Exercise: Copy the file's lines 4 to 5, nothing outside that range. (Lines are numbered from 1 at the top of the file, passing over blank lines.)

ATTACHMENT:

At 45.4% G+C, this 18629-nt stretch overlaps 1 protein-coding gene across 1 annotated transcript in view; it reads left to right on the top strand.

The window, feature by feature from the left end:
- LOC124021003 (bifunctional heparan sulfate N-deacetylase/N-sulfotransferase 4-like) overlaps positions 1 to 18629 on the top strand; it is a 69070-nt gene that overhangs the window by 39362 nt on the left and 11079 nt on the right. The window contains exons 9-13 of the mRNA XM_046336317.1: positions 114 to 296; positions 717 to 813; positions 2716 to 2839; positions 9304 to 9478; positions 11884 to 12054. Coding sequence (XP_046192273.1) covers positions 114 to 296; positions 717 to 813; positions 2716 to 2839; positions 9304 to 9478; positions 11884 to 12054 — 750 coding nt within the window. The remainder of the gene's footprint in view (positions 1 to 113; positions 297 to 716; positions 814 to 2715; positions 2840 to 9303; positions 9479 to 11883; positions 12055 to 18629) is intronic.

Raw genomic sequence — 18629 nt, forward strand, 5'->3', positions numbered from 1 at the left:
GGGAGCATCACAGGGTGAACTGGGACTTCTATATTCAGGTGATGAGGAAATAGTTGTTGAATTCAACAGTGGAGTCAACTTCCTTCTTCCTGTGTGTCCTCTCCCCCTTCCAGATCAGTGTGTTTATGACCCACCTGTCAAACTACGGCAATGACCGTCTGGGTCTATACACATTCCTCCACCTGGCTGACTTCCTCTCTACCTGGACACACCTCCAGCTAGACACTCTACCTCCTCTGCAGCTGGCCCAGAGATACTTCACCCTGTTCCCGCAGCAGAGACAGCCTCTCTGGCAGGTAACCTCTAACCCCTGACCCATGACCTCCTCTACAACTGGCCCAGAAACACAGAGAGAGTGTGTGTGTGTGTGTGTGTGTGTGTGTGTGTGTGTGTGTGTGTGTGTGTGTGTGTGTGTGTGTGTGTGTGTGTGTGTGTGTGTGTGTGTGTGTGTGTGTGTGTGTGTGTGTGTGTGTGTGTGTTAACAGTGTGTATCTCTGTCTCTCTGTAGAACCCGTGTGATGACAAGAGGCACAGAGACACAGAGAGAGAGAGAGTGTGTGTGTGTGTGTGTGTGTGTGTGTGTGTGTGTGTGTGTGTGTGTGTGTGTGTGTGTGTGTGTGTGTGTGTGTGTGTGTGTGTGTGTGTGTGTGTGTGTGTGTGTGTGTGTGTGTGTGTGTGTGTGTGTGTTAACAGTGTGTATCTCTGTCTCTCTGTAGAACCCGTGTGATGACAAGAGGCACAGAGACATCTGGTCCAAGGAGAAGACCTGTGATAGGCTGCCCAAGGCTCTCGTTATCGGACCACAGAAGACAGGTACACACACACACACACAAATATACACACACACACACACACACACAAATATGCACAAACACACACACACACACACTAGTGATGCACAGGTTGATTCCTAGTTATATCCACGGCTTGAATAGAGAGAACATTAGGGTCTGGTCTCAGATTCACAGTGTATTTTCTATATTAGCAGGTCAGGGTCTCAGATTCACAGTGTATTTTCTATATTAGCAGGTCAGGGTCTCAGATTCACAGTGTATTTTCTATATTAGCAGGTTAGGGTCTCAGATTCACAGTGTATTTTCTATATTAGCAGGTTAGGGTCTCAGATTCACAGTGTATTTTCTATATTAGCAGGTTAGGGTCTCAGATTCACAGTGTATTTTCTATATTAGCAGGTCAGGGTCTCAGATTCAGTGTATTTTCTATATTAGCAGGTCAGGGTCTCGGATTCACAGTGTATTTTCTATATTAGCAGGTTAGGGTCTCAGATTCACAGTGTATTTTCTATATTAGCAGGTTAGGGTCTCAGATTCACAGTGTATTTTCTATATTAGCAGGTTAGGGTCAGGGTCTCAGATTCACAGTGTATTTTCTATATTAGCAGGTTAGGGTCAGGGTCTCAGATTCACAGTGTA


Raw genomic sequence — 18629 nt, forward strand, 5'->3', positions numbered from 1 at the left:
GGGAGCATCACAGGGTGAACTGGGACTTCTATATTCAGGTGATGAGGAAATAGTTGTTGAATTCAACAGTGGAGTCAACTTCCTTCTTCCTGTGTGTCCTCTCCCCCTTCCAGATCAGTGTGTTTATGACCCACCTGTCAAACTACGGCAATGACCGTCTGGGTCTATACACATTCCTCCACCTGGCTGACTTCCTCTCTACCTGGACACACCTCCAGCTAGACACTCTACCTCCTCTGCAGCTGGCCCAGAGATACTTCACCCTGTTCCCGCAGCAGAGACAGCCTCTCTGGCAGGTAACCTCTAACCCCTGACCCATGACCTCCTCTACAACTGGCCCAGAAACACAGAGAGAGTGTGTGTGTGTGTGTGTGTGTGTGTGTGTGTGTGTGTGTGTGTGTGTGTGTGTGTGTGTGTGTGTGTGTGTGTGTGTGTGTGTGTGTGTGTGTGTGTGTGTGTGTGTGTGTGTGTGTGTGTGTTAACAGTGTGTATCTCTGTCTCTCTGTAGAACCCGTGTGATGACAAGAGGCACAGAGACACAGAGAGAGAGAGAGTGTGTGTGTGTGTGTGTGTGTGTGTGTGTGTGTGTGTGTGTGTGTGTGTGTGTGTGTGTGTGTGTGTGTGTGTGTGTGTGTGTGTGTGTGTGTGTGTGTGTGTGTGTGTGTGTGTGTGTGTGTGTGTGTGTGTTAACAGTGTGTATCTCTGTCTCTCTGTAGAACCCGTGTGATGACAAGAGGCACAGAGACATCTGGTCCAAGGAGAAGACCTGTGATAGGCTGCCCAAGGCTCTCGTTATCGGACCACAGAAGACAGGTACACACACACACACACAAATATACACACACACACACACACACACAAATATGCACAAACACACACACACACACACTAGTGATGCACAGGTTGATTCCTAGTTATATCCACGGCTTGAATAGAGAGAACATTAGGGTCTGGTCTCAGATTCACAGTGTATTTTCTATATTAGCAGGTCAGGGTCTCAGATTCACAGTGTATTTTCTATATTAGCAGGTCAGGGTCTCAGATTCACAGTGTATTTTCTATATTAGCAGGTTAGGGTCTCAGATTCACAGTGTATTTTCTATATTAGCAGGTTAGGGTCTCAGATTCACAGTGTATTTTCTATATTAGCAGGTTAGGGTCTCAGATTCACAGTGTATTTTCTATATTAGCAGGTCAGGGTCTCAGATTCAGTGTATTTTCTATATTAGCAGGTCAGGGTCTCGGATTCACAGTGTATTTTCTATATTAGCAGGTTAGGGTCTCAGATTCACAGTGTATTTTCTATATTAGCAGGTTAGGGTCTCAGATTCACAGTGTATTTTCTATATTAGCAGGTTAGGGTCAGGGTCTCAGATTCACAGTGTATTTTCTATATTAGCAGGTTAGGGTCAGGGTCTCAGATTCACAGTGTA